Hoka Clifton 8 (Training): I love the Hoka shoes for all my longer training runs because they are so comfortable, like running on clouds. I call them my full suspension shoes.

Garmin Forerunner 945: I love my Garmin watch because it does literally everything from recording my triathlon to mountain biking to hiking. I also like that it’s not extremely big and heavy.

body slip: It helps keep me from chafing during all the activities I do, especially running and hiking. This stuff works wonders for me and I haven’t had any chafing issues since using this product.

ScratchLabs Sport Superfuel Drink Mix: It gives me carbs and works great for my stomach. It tastes great and it’s not super thick. This keeps me strong during long endurance events!

GU energy gels: These gels are always a go-to for a quick fix of caffeine and fuel. I really enjoy the espresso, coffee, salted watermelon and creme d’orange flavors.

We want to know how running has changed you! Send us your story and submit your photos via this form. We will choose one each week to highlight it on the site.

This content is created and maintained by a third party, and uploaded to this page to help users provide their email addresses. You may be able to find more information about this and similar content on

Language Matters: doubly useless words Sun, 12 Jun 2022 17:00:00 +0000 Alden Williams / Stuff Rowing boat on the River Avon in Christchurch. The word Avon is Celtic, meaning “river” Laurie Bauer is emeritus professor of linguistics at Victoria University of Wellington, where he taught for 40 years. He is the author of over 20 books on linguistic subjects and winner of the 2017 Royal Society […]]]>
Rowing boat on the River Avon in Christchurch.  The word Avon is Celtic, meaning

Alden Williams / Stuff

Rowing boat on the River Avon in Christchurch. The word Avon is Celtic, meaning “river”

Laurie Bauer is emeritus professor of linguistics at Victoria University of Wellington, where he taught for 40 years. He is the author of over 20 books on linguistic subjects and winner of the 2017 Royal Society of New Zealand’s Humanities/Aronui Medal. Language Matters is a bimonthly column on language.

OPINION: I don’t know when you last punted on the River Avon in Christchurch, but whenever it was I’d be surprised if you spent a lot of time wondering the name of the River Avon.

Have is a Celtic word meaning “river”, dating back to when the ancestor of English was not spoken in England; you can see Welsh cognate in Afon Dyfrdwy ‘The River Dee’. The River Avon is therefore something of a tautology, historically speaking. It means ‘river river’.

This is certainly not the only example where we have a borrowed word and an English word that mean the same thing, side by side. Consider Rotoiti Lake. Rotoiti means ‘small lake’ so Rotoiti Lake means ‘small lake’. To go up Maunganui Is similar: Maunganui means ‘big mountain’ so To go up Maunganui means ‘mountain great mountain’.

* Language Matters: Everythingnomics – the economics of everything
* Language Matters: Audience-appropriate speaking styles
* Language Matters: When the archaic doesn’t make sense
* Language Matters: The Right and Wrong Ways to Apologize

The phenomenon is so common that Wikipedia has example pages, including the Hatchie River in the southern United States, Yallock Creek in Victoria, Lagoon Lake in California or the Philippines, Lake Michigan (‘big lake lake’), knock hill in the Scottish Lowlands, Penhill in Yorkshire or Somerset, Kodiak Island in Alaska, the La Brea Tar Pits (“the the tar tar pits”) in California, and so on.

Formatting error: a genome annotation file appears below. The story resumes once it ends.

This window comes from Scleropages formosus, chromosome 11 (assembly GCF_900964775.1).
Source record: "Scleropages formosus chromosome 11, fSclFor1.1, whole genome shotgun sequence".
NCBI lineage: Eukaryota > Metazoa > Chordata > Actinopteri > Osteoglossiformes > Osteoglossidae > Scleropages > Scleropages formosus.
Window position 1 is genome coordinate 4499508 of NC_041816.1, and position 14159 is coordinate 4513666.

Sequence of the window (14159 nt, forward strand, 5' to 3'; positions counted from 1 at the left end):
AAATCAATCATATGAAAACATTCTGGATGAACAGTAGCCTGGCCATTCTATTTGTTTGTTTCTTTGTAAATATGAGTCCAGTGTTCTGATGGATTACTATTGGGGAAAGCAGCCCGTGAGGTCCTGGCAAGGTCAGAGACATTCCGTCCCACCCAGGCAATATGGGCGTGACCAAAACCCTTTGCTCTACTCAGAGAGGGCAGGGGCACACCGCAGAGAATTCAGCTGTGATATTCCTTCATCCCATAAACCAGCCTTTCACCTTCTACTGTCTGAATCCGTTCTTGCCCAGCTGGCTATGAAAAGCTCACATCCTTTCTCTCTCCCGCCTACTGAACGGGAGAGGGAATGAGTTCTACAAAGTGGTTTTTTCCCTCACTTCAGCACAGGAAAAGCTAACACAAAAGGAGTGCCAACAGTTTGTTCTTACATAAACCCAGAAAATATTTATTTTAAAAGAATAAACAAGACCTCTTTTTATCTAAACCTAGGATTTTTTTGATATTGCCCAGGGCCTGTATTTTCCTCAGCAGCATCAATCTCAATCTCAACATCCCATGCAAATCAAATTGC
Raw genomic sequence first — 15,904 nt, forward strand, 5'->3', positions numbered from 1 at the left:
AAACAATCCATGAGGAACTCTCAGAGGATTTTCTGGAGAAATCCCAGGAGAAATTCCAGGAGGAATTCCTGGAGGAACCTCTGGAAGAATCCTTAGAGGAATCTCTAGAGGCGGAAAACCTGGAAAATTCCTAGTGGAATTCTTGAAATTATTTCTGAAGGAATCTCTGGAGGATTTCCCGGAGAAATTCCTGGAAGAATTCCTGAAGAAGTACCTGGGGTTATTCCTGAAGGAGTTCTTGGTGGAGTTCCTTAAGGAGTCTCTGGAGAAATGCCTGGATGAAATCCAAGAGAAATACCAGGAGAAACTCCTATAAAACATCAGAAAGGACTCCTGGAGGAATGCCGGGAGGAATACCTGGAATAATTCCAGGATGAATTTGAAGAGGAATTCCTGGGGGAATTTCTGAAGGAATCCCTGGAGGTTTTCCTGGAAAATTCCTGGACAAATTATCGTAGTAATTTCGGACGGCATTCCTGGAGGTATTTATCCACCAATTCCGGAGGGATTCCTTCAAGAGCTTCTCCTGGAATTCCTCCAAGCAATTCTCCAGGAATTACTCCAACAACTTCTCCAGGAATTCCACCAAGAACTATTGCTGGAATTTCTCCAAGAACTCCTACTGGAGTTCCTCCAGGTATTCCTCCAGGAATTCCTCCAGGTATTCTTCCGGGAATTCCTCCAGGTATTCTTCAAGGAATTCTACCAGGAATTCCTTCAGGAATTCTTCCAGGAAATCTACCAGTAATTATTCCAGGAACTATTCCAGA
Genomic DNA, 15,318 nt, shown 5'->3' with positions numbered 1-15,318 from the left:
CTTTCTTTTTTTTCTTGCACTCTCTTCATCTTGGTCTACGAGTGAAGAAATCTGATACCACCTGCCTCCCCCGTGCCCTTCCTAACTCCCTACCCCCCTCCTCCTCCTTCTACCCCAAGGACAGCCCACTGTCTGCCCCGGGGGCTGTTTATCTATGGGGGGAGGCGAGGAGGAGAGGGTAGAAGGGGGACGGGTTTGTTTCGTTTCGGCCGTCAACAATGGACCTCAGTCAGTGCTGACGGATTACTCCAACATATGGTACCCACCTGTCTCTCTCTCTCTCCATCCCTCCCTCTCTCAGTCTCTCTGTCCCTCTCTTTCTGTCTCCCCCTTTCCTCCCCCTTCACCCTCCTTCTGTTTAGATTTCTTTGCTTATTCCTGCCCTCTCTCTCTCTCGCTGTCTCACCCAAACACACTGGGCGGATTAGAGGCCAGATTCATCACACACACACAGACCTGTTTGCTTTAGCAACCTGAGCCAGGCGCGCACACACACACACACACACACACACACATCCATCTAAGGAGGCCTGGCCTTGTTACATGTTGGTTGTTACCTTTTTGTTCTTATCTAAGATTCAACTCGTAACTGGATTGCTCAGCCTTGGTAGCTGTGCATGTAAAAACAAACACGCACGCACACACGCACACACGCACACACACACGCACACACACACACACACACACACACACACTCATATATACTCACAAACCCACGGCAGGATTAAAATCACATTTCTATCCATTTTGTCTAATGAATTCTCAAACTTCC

We have other ways to create tautological names. For those who remember the strategic arms limitation talks between the United States and the USSR in the 1970s, the label SALT talks will also be familiar, although this actually means “strategic arms limitation talks”. On a similar model, consider cash machine, covid virus, GPS system, Pin code and RAT test.

More obvious examples include a Free gift (aren’t gifts free by definition?) Oak (isn’t every oak a tree?), to join (if you join things, aren’t they automatically together?), go in (not implied in ?), a unconfirmed rumor (if confirmed, surely it’s no longer just a rumor?) where the duplication is not masked by another language or the use of a single-letter abbreviation.

American baseball player Yogi Berra is known as much for his classic sayings, known as

Archives Hulton/Getty Images

American baseball player Yogi Berra is known as much for his classic sayings, known as “Yogi-isms”, as he is for his career. One of them was: ”It’s deja vu again. ”

This material is not really a surprise, I guess. To quote Yogi Berra: ”It’s deja vu again”.

Double negatives, like He did not do anythingand comparative doubles, such as It’s a bigger questionhave been considered tautological, but this is a matter of perspective: for speakers who use these constructions, repetition may be obligatory, and when it is obligatory it makes more sense to speak of redundancy than tautology.

Various people have calculated that the language is about 50% redundant. This is a useful feature because it means we can understand spoken language against background noise, understand written text that contains spelling mistakes, and deal with language errors or just grammar confused when we meet her. Y cn prbbly ndrstnd ths wtht vwl lttrs, but vowels make processing easier.

Laurie Bauer: Y cn prbbly ndrstnd ths wtht vwl lttrs, but vowels make processing easier.


Laurie Bauer: Y cn prbbly ndrstnd ths wtht vwl lttrs, but vowels make processing easier.

The difference in speech between Why choose and white shoes is indicated by minute differences in the [t] sound, which allows us to hear where words begin and end. In I washed the car yesterday the yesterday removes the need for -ed on wash, but the suffix helps us keep the information clear. Saying things twice isn’t necessarily bad, but too much can be a problem.

As a postscript, note that although this may be the River Avon in Christchurch, in Stratford it is the River Avon. British usage is conservative; American usage is like New Zealand usage.